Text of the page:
In spring 2023, Egon Bech Hansen received an eagerly anticipated package of nine plastic plates, each with 3,456 small wells. Specifically, each well contained 0.1 microliters of an approved pharmaceutical, and these plates were intended to aid Egon Bech Hansen in conducting experiments to explore the unexpected connection between buttermilk and its potential to combat flesh-eating bacteria.
Yorgurt bacteria related to bacteria that causes illnesses
Breakfast yogurt contains beneficial probiotic bacteria known as Streptococcus thermophilus, which is related to Streptococcus pyogenes, the bacteria responsible for illnesses like sore throat, impetigo, erysipelas, and scarlet fever. Streptococcus pyogenes can become invasive, entering the bloodstream and producing toxins that cause blood clots and tissue necrosis, earning it the nickname “flesh-eating bacteria.” While this infection is rare, it can progress rapidly, destroying 5–10 centimeters of tissue per hour and posing a life-threatening risk.
The treatment for flesh-eating streptococcus infection involves administering high doses of antimicrobial drugs through the bloodstream or performing surgical removal of necrotic tissue. In severe cases, amputation of limbs may be required to stop the infection from spreading. Unfortunately, the fatality rate for this infection is as high as 25%.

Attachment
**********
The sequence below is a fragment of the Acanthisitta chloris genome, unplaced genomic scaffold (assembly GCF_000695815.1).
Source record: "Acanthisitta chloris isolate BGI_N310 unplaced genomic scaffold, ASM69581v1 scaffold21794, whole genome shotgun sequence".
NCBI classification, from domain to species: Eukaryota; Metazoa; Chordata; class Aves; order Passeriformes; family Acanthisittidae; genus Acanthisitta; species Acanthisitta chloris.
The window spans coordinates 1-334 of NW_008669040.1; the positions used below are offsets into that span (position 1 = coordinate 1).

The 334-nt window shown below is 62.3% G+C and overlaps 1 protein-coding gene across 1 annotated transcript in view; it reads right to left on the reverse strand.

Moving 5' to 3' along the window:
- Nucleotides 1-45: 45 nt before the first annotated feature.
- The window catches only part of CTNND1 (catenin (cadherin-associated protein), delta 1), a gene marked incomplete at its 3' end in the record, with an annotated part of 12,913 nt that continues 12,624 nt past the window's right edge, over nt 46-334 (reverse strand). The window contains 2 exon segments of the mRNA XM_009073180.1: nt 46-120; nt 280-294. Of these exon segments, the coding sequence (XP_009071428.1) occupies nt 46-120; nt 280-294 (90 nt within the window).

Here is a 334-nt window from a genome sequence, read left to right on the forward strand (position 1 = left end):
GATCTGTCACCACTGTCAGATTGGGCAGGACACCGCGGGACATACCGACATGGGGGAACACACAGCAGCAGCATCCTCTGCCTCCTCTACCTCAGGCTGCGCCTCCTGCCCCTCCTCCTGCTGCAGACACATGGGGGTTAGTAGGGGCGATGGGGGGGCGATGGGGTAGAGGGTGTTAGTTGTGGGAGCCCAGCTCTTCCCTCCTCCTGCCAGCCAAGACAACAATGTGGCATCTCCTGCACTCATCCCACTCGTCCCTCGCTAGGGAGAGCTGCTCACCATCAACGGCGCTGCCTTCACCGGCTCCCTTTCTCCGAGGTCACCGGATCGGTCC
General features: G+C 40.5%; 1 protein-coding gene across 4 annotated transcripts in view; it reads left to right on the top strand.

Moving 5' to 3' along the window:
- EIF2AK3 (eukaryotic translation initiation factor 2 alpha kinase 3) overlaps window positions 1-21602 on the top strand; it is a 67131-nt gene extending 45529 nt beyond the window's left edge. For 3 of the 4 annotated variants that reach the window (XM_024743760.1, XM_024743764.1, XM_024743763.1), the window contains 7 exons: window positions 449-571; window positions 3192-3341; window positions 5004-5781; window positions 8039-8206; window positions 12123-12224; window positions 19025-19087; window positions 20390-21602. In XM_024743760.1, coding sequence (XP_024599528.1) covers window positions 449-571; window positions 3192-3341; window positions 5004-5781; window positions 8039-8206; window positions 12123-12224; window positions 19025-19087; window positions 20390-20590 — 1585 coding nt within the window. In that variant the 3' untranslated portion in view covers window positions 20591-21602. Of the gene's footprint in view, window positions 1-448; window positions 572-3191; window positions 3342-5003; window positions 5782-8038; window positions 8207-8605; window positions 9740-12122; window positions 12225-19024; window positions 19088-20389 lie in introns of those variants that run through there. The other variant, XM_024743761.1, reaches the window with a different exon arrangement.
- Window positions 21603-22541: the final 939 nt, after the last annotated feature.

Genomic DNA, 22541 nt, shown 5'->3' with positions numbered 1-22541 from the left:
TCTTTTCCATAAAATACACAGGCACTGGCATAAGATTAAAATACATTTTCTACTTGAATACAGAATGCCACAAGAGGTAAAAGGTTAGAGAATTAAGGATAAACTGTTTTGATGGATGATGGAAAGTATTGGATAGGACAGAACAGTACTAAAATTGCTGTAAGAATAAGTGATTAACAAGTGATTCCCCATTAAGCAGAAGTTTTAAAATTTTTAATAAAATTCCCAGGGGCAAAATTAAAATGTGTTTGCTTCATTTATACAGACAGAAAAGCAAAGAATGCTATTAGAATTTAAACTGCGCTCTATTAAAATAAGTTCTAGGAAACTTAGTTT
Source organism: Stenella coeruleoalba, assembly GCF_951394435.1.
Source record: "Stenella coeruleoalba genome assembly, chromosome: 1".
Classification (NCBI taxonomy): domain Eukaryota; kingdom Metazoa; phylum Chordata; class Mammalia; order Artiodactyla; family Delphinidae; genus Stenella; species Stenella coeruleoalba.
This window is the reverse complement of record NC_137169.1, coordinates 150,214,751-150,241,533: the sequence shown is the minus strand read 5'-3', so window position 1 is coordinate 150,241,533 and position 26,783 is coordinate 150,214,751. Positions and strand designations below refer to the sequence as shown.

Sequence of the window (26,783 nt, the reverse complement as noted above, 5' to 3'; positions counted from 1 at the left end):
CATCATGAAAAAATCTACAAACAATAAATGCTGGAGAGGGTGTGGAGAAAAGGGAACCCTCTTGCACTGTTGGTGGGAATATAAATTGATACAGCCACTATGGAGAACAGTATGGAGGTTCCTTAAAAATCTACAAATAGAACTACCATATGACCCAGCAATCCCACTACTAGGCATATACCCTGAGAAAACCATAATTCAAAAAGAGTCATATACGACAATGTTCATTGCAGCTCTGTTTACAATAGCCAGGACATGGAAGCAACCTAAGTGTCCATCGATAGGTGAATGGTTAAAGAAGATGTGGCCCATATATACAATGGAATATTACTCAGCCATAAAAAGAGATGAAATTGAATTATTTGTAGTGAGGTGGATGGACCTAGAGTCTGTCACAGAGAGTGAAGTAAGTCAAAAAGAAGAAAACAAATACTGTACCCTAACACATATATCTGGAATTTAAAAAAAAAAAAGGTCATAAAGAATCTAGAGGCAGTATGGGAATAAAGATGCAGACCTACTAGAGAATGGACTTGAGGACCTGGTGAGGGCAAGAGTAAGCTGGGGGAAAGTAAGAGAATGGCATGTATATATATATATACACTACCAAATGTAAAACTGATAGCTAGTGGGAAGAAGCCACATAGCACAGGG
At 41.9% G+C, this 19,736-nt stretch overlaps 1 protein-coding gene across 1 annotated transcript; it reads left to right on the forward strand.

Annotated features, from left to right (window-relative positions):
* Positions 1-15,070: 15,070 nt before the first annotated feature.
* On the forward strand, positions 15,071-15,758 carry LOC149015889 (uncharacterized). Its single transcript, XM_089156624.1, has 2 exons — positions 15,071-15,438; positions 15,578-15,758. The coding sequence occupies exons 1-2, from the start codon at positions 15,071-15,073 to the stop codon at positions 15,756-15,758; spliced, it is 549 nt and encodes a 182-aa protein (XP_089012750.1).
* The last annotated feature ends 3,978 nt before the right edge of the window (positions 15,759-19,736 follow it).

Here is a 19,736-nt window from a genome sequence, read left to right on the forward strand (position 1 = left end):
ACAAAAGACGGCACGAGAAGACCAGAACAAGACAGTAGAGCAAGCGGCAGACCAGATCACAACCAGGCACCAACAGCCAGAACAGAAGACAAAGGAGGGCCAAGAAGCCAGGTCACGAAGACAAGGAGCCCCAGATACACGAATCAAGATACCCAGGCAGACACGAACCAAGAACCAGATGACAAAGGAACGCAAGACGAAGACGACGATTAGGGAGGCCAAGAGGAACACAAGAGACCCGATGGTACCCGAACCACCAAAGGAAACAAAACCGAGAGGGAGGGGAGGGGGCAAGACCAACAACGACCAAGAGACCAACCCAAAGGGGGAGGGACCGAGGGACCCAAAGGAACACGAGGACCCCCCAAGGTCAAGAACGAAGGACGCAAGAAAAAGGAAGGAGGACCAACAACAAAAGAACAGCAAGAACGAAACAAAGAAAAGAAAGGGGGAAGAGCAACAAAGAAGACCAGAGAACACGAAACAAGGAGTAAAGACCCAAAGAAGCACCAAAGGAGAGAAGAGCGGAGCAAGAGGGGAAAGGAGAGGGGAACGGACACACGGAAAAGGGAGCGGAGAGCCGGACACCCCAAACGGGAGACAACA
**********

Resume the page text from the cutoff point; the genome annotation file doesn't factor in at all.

Bacteria enzyme that acidifies milk similar to flesh eating bacteria
Egon Bech Hansen, a Professor at DTU Food, was surprised to find that an enzyme used by lactic acid bacteria to acidify milk was similar to an enzyme used by flesh-eating bacteria to deactivate the immune system. He discovered this similarity when he modeled the structure of the enzyme from a buttermilk bacterium. Although others had noticed this similarity before, no one had developed a method to combat flesh-eating bacteria using this knowledge.
A protease enzyme on the surface of streptococcal bacteria aids in breaking down proteins. In yogurt, this enzyme cuts milk proteins, facilitating bacterial growth and milk sugar conversion to lactic acid. Group A streptococcus employs a similar enzyme to sever immune system signaling molecules, evading immune cell detection. This renders the bacteria invisible to the body, allowing them to damage tissues without immune system interference.